syn/trd/late Iron Age to end of Roman period
"Résumé: The evidence that pottery provides for trade and contact across the Channel between the late Iron Age and the end of the Roman period is reviewed. The problem of distinguishing between the regional and long distance stimuli to cross-Channel traffic is discussed. Quantitative studies of imported wares as a proportion of complete pottery assemblages will help to resolve this mailer. The regional pattern becomes clearer in the late Roman period when long distance traffic is of less importance. Quantitative studies of BB1 and Oxfordshire ware allow us to distinguish two main areas of contact in the later Roman period. On the one hand there is evidence for important links between central southern England and eastern Brittany and western Normandy; on the other, the evidence of Oxfordshire ware, Argonne ware and Eifelkeramik demonstrates the role of short crossings between the mouth of the Rhine and Boulogne and east Kent and the Thames estuary, including London. In general we probably underestimate the importance of the links between north-western France and southern and south-eastern England in the Roman period.": In short, an up-dated and boiled-down version, in French, of the author's paper in Peacock (ed.), Pottery and Early Commerce, 1977.

Journal of Roman Pottery Studies  Vol 4, 1991 page 120
641  Jigan, C & Marin, J-Y, 'Inventaire des sites de production de céramique gab-romaine découverts en Normandie', Annales de Normandie, 37e Anne, no. 4, Oct. 1987, 317-337.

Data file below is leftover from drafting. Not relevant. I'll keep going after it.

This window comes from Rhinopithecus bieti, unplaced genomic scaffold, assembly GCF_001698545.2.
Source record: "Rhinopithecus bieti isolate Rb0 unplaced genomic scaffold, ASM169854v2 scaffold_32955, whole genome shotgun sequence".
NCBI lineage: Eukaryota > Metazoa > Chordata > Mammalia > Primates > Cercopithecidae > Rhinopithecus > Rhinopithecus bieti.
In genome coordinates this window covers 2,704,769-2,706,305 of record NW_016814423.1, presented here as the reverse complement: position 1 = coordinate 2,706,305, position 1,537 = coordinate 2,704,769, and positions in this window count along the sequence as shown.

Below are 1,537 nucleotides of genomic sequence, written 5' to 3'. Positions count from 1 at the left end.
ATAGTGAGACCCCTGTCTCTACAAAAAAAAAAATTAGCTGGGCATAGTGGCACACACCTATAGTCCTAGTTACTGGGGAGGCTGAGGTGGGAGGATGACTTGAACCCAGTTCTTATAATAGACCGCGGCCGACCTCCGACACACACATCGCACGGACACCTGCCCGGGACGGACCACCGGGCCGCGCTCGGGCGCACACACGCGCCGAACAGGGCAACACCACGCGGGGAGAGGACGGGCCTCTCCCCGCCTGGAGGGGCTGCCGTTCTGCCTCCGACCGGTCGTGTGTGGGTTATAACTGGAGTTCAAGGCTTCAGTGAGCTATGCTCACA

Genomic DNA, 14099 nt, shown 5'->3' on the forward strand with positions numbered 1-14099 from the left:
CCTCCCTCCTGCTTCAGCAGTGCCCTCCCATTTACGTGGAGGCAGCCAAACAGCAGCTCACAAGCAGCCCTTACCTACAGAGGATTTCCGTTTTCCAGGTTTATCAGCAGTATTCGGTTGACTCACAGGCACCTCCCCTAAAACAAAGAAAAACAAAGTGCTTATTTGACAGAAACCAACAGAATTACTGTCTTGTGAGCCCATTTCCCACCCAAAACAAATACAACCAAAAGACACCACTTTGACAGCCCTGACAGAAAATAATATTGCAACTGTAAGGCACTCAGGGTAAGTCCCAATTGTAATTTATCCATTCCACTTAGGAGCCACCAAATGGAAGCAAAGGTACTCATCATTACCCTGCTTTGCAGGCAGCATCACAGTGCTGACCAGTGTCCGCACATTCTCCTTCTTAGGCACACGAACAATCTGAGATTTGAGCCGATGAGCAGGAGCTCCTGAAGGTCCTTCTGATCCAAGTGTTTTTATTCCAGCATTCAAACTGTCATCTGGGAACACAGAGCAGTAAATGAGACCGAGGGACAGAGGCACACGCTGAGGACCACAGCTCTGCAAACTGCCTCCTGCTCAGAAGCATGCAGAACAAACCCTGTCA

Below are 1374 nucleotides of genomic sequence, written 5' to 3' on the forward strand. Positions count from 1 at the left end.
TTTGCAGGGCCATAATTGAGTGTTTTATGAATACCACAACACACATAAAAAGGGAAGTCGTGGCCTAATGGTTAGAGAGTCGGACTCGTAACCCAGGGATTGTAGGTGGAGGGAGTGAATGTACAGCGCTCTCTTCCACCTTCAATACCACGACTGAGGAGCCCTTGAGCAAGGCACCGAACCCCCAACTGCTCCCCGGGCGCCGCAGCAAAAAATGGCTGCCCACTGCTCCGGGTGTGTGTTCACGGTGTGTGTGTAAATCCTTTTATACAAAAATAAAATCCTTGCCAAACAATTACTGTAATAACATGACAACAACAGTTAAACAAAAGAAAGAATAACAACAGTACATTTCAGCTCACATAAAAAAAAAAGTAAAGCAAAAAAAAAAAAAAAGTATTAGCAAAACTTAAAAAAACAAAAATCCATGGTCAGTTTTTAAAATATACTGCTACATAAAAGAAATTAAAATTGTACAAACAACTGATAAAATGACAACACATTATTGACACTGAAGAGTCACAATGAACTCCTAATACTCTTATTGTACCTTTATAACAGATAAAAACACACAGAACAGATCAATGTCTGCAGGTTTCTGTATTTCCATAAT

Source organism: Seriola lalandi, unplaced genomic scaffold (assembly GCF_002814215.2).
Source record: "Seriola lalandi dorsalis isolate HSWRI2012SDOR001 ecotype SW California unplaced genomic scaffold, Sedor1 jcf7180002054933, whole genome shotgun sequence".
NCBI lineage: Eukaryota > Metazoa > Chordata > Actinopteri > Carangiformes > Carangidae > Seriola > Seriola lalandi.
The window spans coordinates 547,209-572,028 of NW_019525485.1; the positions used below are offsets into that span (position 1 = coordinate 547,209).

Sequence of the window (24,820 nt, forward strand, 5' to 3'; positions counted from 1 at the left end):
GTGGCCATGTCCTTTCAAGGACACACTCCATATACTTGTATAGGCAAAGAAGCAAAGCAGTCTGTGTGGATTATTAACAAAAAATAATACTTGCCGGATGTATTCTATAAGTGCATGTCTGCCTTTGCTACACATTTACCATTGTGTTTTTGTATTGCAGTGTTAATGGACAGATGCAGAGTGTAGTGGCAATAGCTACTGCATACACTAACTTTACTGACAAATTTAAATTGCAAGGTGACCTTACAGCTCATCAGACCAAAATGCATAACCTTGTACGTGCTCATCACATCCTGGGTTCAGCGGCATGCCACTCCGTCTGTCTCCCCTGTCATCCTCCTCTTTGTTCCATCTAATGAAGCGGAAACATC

A listing of known pottery production centres in Normandy, with a location map, descriptions of what was found, and a small number of illustrations of the main vessel-types for four centres: Saint-Martin d'Aubigny (Manche); Lisieux (Calvados); Alençon (Orne); and Harfleur (Seine-Maritime). The illustrated pottery includes rouletted beakers, but is otherwise of relatively local interest. Includes a useful bibliography.

Journal of Roman Pottery Studies  Vol 4, 1991 page 122
660 Pilet, C, 'La céramique britanno-romaine et anglo-saxonne découverte dans les nécropoles bas-Normandes', Société Française d'Etude de la Céramique Antique en Gaule, Actes du Congrès de Caen, 28-31 mai, 1987, 1987, 87-93.
The central theme of the 1987 SFECAG meeting at Caen was "Gallo-Roman and Romano-British pottery in the northwest of the Empire: the role of Normandy between the continent and the British Isles" (the meeting was also attended by a number of Study Group members). Although several other papers included here (see entry nos. 598, 623, 656 & 670) formed a part of that discussion, this was probably the most surprising, in its revelation of obviously substantial trade between the south of England and Normandy in the late Roman period, continuing well into the early Saxon period. The late Roman pottery illustrated is entirely coarse ware, including late BB1 flaring-rimmed jars, and imitations of BB1, probably from either Alice bit or the New Forest, or both. There are also typical Saxon jars, with sagging bodies and vertically-oriented bosses, as well as a range of Saxon metalwork. The paper is only a brief summary of the British material to be found in a number of published reports on both cemeteries and occupation sites, mostly in central Normandy.